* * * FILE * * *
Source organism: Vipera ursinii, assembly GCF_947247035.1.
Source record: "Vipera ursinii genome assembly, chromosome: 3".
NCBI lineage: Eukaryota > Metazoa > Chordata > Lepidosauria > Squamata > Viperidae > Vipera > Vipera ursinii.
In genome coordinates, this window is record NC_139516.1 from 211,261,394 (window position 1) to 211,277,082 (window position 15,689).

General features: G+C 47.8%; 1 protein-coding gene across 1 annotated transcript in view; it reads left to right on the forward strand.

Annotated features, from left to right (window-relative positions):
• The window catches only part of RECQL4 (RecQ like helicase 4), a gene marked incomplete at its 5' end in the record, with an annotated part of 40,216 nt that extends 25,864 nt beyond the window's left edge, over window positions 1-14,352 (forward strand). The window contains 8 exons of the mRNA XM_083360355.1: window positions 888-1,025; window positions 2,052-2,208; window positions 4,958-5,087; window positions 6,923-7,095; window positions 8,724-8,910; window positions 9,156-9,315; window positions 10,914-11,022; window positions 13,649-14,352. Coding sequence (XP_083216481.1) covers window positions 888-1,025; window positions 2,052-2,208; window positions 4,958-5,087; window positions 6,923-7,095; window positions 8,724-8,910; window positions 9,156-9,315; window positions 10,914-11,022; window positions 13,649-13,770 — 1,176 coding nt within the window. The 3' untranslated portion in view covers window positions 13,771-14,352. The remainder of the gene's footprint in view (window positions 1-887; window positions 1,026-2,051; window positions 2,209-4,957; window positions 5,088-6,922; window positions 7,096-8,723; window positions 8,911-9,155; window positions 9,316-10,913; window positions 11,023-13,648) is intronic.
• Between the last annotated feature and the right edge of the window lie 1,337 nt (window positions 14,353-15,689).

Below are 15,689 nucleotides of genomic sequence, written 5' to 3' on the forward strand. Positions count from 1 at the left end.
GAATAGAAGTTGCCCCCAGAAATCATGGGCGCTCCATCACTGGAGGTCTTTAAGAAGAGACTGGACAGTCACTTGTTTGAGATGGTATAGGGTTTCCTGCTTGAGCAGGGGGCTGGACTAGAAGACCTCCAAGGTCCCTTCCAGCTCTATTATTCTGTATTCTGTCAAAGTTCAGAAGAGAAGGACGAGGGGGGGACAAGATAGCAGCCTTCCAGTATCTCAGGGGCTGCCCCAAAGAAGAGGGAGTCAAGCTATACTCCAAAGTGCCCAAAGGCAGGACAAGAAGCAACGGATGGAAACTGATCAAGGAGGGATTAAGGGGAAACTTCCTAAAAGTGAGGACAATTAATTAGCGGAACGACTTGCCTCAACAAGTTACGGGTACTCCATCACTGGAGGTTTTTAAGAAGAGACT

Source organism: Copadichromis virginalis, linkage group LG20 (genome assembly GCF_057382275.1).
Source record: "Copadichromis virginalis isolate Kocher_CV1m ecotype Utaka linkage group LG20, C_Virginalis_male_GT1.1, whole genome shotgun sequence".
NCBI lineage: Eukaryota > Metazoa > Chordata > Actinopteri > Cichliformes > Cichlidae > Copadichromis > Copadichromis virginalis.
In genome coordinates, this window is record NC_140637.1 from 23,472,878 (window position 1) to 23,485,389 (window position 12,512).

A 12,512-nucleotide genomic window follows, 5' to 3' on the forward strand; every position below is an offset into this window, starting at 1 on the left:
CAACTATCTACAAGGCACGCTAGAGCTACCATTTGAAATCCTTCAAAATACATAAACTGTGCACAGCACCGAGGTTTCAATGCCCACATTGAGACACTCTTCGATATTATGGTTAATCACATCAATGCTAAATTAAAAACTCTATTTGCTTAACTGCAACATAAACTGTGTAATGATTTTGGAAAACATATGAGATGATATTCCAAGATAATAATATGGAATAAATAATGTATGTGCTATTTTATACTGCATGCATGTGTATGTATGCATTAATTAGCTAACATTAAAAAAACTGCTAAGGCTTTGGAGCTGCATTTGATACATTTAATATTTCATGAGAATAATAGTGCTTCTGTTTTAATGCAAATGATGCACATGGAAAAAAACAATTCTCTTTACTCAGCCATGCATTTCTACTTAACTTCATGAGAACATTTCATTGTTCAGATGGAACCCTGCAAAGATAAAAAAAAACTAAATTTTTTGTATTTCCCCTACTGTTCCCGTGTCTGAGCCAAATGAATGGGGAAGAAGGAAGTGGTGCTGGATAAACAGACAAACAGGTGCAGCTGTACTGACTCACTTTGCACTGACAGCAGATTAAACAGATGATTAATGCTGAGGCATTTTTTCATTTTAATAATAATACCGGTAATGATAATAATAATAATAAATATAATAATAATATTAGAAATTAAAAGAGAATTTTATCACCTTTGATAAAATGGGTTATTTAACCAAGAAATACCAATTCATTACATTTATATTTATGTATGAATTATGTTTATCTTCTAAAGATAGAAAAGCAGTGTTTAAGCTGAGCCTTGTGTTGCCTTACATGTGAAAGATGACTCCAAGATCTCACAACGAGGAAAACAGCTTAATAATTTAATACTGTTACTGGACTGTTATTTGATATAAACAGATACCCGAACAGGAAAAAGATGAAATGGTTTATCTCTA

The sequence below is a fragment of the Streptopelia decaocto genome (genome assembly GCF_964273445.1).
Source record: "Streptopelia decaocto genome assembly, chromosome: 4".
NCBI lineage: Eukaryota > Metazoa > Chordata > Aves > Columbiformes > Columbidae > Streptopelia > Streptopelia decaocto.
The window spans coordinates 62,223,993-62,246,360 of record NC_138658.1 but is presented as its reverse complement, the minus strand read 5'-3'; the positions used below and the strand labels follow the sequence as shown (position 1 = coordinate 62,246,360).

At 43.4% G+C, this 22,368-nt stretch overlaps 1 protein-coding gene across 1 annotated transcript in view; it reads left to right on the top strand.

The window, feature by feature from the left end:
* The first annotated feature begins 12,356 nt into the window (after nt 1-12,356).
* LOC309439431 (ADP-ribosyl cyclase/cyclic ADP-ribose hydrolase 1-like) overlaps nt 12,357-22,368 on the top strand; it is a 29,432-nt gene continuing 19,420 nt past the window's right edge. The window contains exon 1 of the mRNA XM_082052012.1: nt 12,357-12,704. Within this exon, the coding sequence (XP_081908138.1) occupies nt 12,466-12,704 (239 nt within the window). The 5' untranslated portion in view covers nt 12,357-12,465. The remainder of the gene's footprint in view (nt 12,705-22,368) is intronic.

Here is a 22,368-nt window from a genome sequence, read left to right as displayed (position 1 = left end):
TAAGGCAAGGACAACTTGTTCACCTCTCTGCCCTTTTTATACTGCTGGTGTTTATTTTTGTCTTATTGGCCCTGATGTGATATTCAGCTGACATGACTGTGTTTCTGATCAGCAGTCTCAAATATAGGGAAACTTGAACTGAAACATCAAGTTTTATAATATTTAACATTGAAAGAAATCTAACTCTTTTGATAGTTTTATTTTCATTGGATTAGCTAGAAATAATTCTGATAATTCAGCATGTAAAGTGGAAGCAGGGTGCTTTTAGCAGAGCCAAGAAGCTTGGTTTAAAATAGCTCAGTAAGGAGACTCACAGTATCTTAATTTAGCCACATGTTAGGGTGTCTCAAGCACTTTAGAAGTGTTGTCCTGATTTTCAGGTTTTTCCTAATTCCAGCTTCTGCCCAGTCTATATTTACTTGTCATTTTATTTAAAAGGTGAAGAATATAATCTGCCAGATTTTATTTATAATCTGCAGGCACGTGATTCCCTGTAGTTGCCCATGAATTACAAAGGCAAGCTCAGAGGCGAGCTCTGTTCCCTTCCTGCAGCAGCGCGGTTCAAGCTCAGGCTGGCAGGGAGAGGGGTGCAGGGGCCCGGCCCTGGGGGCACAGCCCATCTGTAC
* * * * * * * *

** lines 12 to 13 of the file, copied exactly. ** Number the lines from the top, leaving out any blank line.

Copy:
Source record: "Copadichromis virginalis isolate Kocher_CV1m ecotype Utaka linkage group LG20, C_Virginalis_male_GT1.1, whole genome shotgun sequence".
NCBI lineage: Eukaryota > Metazoa > Chordata > Actinopteri > Cichliformes > Cichlidae > Copadichromis > Copadichromis virginalis.